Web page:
- Dr. Yaron Brook, Ayn Rand Institute
The tension between economic liberty and the state’s power to regulate economic activity has long served as a source for landmark cases and controversies. Post-New Deal jurisprudence opened the floodgates to economic regulation. In Texas, entrepreneurs who have developed cutting-edge innovations have found themselves tangled in regulatory red tape. But one’s right to engage in economic activity free from unreasonable government interference has always been understood as being in lockstep with Texas’s independent spirit. However, critics maintain that consumer protection and maintaining a level playing field are also important goals in crafting their regulatory policies. This tension has given rise to cases and legislative battles in the Lone Star State that have garnered national attention. Will Texas continue to lead the way for entrepreneurs and innovators, and how will the regulatory state affect this trajectory? What is the proper balance between innovation and regulation?
This panel took place on September 17, 2016, during the Second Annual Texas Chapters Conference in Austin, Texas. The theme for the conference was "The Separation of Powers in the Administrative State".
Panel Three: Texas and Regulation
3:00 p.m. - 4:30 p.m.
AT&T Executive Education and Conference Center
University of Texas at Austin
Gregory S. McNeal, Associate Professor of Law and Public Policy at Pepperdine School of Law, discusses the FAA’s approach to regulating the tiniest of drones: microdrones.
American technological innovation has given birth to entire new segments of economic activity. The sharing economy alone has given rise to a new class of entrepreneurs, where web platforms enable companies like AirBnB and Uber to allow the peer-to-peer sharing of houses, cars ... even lawn mowers. Connectivity and big data is driving the Internet of Things revolution, where ideas once only seen in science fiction movies (think self-driving cars) may soon become an everyday reality. And all of these innovations have been made possible thanks to the Internet, which, until recently, has benefitted from a light regulatory touch.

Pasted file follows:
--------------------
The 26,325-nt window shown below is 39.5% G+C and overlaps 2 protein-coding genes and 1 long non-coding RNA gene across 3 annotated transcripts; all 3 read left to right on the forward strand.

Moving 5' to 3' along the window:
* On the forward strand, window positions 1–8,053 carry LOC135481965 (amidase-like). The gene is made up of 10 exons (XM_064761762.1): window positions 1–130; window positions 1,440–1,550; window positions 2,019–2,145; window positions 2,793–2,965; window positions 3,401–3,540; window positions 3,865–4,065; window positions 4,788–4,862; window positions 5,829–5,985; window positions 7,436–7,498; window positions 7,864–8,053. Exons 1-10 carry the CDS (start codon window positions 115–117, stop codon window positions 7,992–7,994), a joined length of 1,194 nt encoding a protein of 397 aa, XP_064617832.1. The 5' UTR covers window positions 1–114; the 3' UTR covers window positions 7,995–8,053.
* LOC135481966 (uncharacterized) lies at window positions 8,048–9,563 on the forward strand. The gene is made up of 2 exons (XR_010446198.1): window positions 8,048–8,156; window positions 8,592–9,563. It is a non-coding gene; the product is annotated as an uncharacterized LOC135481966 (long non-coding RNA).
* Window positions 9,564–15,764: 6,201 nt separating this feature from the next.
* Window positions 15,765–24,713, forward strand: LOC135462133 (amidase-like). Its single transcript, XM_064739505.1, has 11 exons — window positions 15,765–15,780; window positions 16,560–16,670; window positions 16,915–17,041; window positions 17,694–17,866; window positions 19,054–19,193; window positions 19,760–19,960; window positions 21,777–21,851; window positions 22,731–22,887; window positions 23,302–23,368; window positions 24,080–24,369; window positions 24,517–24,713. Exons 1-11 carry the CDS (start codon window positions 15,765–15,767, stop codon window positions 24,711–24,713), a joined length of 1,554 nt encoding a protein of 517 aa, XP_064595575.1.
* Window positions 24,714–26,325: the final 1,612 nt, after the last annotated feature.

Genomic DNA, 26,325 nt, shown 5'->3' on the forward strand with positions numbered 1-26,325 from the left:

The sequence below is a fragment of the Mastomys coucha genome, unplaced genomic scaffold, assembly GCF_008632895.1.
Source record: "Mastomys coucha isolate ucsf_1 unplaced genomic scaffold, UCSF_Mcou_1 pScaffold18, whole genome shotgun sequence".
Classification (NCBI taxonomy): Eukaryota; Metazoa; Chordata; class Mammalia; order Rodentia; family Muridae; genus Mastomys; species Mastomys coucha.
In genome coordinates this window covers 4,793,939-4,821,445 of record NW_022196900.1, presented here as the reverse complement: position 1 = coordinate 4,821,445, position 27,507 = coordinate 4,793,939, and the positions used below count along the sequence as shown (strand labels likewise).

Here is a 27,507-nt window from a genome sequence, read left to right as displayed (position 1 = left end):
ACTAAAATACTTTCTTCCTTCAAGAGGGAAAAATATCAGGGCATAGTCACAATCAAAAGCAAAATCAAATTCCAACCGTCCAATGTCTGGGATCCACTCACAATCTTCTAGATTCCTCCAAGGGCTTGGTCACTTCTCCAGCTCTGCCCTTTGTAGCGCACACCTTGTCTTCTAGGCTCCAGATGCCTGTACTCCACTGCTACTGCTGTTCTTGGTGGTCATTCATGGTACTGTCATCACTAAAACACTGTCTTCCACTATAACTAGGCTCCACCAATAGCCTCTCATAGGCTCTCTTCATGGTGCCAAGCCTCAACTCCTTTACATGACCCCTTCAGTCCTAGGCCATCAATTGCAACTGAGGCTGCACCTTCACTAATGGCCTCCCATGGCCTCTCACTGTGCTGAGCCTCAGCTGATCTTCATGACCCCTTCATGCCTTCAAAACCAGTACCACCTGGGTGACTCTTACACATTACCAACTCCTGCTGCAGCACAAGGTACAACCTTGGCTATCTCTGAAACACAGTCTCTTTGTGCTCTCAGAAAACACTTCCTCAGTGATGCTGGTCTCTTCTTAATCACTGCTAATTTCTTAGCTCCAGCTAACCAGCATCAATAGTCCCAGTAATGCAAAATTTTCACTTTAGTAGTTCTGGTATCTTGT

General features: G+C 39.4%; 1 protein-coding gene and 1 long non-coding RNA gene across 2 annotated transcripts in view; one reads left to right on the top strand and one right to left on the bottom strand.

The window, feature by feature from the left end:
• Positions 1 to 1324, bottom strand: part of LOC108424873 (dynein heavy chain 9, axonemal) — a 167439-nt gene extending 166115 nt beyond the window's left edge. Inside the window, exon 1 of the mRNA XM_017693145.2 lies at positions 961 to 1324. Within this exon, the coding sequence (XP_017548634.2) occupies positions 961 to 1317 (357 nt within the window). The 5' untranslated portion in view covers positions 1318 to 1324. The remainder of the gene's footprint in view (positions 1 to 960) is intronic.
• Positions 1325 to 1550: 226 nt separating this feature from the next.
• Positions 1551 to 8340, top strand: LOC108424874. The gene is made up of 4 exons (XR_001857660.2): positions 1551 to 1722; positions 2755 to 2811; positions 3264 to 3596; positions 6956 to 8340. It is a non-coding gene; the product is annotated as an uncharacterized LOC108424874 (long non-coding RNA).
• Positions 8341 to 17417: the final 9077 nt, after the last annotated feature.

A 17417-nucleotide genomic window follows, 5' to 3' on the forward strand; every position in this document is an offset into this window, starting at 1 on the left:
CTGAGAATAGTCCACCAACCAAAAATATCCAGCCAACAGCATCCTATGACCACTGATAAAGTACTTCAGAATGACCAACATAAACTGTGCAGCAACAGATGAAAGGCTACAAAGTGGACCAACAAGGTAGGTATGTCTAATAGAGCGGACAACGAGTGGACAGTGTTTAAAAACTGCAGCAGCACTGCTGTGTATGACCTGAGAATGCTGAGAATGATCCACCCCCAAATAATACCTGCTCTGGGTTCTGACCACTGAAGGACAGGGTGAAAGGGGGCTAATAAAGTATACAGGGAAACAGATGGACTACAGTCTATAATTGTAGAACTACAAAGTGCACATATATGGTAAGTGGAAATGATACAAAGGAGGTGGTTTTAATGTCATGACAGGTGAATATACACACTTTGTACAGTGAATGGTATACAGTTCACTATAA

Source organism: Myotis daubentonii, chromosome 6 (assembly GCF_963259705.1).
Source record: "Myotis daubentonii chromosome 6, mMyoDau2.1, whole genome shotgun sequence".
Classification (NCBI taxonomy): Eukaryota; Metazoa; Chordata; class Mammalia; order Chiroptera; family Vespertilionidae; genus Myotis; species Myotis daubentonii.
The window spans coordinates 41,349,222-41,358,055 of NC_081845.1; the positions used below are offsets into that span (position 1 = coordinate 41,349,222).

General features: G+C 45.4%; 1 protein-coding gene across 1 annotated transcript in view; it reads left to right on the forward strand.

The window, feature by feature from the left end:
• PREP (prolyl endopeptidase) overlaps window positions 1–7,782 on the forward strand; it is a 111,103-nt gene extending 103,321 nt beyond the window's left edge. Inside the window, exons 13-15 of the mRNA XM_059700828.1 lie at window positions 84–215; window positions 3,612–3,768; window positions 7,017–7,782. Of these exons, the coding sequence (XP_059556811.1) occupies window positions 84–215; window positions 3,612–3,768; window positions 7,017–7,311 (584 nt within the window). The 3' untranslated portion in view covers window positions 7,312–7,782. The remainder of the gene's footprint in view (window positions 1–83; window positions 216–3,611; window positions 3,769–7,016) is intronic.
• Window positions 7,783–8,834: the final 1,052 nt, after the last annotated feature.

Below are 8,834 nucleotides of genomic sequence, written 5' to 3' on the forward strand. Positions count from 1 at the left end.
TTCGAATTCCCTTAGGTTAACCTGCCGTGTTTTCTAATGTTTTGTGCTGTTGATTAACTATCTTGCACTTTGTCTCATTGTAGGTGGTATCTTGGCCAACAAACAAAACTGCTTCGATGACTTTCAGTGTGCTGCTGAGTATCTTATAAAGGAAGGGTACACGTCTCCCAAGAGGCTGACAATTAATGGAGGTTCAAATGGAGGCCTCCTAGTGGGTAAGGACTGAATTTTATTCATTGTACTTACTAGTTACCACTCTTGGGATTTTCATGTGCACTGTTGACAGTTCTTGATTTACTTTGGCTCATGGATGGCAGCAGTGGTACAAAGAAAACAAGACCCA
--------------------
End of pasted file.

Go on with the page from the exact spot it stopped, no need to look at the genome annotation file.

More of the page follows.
Unfortunately, federal and state agencies have not always welcomed innovation and disruption, even when it enhances overall consumer welfare. What can be done to embrace innovation and American leadership? What role should the state and federal governments play as new economies continue to take shape? What role should the FTC play? How will the FCC's current Net Neutrality rules impact growth? These and other issues will be explored.
This panel was presented during the Fourth Annual Executive Branch Review Conference on May 17, 2016, at the Mayflower Hotel in Washington, DC.
The Mayflower Hotel